A New Broadcast Home: Austin PBS Prepares to Leave UT for ACC’s Highland Campus
KLRU gets a renewed focus on community outreach
Across the city, as school semesters start back up, the job market begins to revive, and leases expire, one thing is clear: It's moving season in Austin. Austinites, new and native, can be found packing boxes, changing their mail forward addresses, and leaving behind old memories in order to create new ones. Now KLRU joins that migration as the local PBS station's time at the University of Texas comes to an end and it prepares for an imminent move to ACC's new Highland Campus.
Since its formation in 1979, KLRU has operated out of UT-Austin. During that time, the station partnered with the university to make use of its broadcasting facilities and to offer opportunities and resources to students. But as UT's College of Communications expanded, it grew harder to accommodate Austin PBS alongside the college's own massive growth.
When Bill Stotesbery, the outgoing CEO and general manager of KLRU, went looking for a new partnership, he sought opportunities for the station to more broadly engage with the community. Austin Community College rose as a natural fit. Like Austin PBS, ACC places the community as its primary focus, seeking to make an impact on Central Texas.
Highland Campus, renovated from the carcass of the old Highland Mall, recently completed buildout on a new mixed-media community center. In collaboration with Austin PBS, the facility will include the Austin Media Center, which will serve as the station's new operational base and broadcasting station including two studios, conference suites, and an event space, all created with the intent of being made publicly available in one way or another. The station had originally planned on moving back in February, but the winter freeze has caused delays, and the plan is to start broadcasting out of their new home in early 2022. In the meantime, they are working at a limited capacity out of UT's communications department until the transition is complete.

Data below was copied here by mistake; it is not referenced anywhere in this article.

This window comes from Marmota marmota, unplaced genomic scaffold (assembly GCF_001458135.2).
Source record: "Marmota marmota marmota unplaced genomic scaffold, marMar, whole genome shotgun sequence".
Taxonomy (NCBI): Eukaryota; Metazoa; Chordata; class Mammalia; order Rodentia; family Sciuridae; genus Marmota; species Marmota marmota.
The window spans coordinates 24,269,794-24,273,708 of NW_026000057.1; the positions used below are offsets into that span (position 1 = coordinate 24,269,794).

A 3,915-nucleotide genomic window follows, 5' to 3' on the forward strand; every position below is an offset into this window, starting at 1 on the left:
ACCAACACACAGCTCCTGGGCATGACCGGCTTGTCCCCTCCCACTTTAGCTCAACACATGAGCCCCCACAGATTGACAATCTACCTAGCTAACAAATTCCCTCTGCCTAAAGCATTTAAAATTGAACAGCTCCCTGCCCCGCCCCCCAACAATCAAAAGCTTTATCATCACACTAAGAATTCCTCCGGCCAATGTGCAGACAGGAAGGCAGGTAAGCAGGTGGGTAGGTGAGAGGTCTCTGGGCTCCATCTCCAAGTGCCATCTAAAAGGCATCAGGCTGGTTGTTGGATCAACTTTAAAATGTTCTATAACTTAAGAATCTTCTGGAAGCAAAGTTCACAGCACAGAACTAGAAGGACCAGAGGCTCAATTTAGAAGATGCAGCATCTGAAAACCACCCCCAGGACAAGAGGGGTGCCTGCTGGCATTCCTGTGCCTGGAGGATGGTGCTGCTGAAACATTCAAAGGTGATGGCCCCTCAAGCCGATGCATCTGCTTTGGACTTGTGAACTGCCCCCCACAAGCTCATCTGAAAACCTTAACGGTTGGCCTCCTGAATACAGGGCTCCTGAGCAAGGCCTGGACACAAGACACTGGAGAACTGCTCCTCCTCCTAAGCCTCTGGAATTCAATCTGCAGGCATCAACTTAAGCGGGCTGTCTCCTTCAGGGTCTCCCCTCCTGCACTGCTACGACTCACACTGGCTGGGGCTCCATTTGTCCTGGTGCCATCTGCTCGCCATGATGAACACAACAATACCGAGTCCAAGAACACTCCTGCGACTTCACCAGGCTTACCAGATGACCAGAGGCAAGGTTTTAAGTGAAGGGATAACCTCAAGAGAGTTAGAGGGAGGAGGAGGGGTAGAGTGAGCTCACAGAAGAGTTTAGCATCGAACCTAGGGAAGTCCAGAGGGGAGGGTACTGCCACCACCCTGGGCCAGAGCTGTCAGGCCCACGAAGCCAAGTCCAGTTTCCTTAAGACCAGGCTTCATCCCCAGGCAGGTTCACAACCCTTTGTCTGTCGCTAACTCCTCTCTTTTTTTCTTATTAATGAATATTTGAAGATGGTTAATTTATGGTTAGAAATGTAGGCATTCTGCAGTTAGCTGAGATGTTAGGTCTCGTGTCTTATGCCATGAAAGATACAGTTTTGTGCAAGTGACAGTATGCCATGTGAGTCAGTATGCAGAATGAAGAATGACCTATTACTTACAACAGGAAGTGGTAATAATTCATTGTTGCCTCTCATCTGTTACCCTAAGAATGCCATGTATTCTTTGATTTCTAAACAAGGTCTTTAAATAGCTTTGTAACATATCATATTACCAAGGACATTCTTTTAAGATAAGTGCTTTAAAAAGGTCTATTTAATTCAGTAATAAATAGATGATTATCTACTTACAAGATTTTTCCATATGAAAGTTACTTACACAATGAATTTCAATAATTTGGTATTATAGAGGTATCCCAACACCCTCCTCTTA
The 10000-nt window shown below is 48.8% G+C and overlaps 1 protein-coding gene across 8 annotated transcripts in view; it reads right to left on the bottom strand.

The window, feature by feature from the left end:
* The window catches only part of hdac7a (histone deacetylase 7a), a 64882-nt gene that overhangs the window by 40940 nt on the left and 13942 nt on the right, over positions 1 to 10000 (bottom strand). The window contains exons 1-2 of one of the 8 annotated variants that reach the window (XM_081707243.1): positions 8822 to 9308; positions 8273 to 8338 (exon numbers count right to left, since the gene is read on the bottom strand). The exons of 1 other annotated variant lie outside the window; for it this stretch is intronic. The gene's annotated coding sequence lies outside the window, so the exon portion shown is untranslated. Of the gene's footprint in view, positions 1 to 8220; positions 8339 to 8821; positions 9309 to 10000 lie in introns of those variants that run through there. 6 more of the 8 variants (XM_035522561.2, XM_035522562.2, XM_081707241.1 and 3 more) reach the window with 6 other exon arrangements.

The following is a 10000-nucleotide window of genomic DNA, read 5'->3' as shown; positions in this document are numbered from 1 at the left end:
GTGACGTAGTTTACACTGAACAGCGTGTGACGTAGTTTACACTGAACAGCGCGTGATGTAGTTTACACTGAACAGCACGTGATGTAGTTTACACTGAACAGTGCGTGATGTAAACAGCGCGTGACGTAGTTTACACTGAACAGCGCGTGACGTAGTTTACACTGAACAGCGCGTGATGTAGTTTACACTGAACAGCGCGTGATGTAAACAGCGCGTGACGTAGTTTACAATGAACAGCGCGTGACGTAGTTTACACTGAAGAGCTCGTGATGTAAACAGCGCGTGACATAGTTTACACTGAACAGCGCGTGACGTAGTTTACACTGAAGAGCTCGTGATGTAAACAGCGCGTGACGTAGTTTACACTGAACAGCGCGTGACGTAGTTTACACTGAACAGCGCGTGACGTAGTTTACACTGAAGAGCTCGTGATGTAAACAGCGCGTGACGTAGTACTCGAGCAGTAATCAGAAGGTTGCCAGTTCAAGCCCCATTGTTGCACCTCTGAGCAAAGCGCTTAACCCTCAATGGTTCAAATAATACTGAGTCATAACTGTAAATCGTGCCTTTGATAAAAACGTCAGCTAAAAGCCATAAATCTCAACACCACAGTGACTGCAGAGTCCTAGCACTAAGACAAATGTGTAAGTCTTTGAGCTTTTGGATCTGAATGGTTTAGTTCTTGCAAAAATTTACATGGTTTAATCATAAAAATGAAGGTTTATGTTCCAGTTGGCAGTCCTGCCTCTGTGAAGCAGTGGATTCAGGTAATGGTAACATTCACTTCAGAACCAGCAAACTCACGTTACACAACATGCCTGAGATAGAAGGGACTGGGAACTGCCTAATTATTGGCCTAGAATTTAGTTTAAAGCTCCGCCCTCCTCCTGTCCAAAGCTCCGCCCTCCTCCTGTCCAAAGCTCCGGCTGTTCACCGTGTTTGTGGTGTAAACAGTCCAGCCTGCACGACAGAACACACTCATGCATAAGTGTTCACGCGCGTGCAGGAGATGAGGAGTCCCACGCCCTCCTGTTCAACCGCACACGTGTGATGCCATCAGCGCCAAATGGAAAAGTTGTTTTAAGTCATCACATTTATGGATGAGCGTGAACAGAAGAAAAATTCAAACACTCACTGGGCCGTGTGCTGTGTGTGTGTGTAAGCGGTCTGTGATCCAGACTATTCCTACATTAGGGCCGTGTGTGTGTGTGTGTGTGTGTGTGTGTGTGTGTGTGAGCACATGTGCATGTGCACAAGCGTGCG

The focus of this new chapter in Austin PBS's history will be on "making an impact in the way we do production," Stotesbery says, and that will open creative possibilities for the community and ACC. Students will have access to its studio and equipment, with the intention of aiding not just radio and film students, but those studying a wide variety of artistic disciplines.
Christian Raymond, department chair of Radio, Television, and Film at ACC, is enthusiastic about the new partnership and the industry at large. "Whether it's a few seconds or a few hours, the ability to tell a well-crafted story using many different types of media – be it video, podcast, interactive virtual reality – has never been more important, both as a cultural building block and from a workforce standpoint."
The two entities have already developed a new Streaming Television & Broadcast Production degree plan. In it, students will interact directly with Austin PBS and ACC-TV to learn the fundamentals of media production. Raymond says, "As we get started we're really just touching the surface of where this community collaboration can take us with the quickly evolving media landscape being the limit – and it's virtually limitless."
While the prospect of a shiny new studio space is certainly exciting, there is undoubtedly a sentimental atmosphere at KLRU as they begin the process of leaving the nest. After 17 years with Austin PBS, all spent operating out of UT, Stotesbery (who announced his retirement this month) was not shy in admitting he will miss the university campus. "When you've been someplace that long and you know every square inch of the building ... and you know that this is where notable things happened," he says. "There's just a million things that you think of as you get ready to leave. It's been a very nostalgic and very emotional time."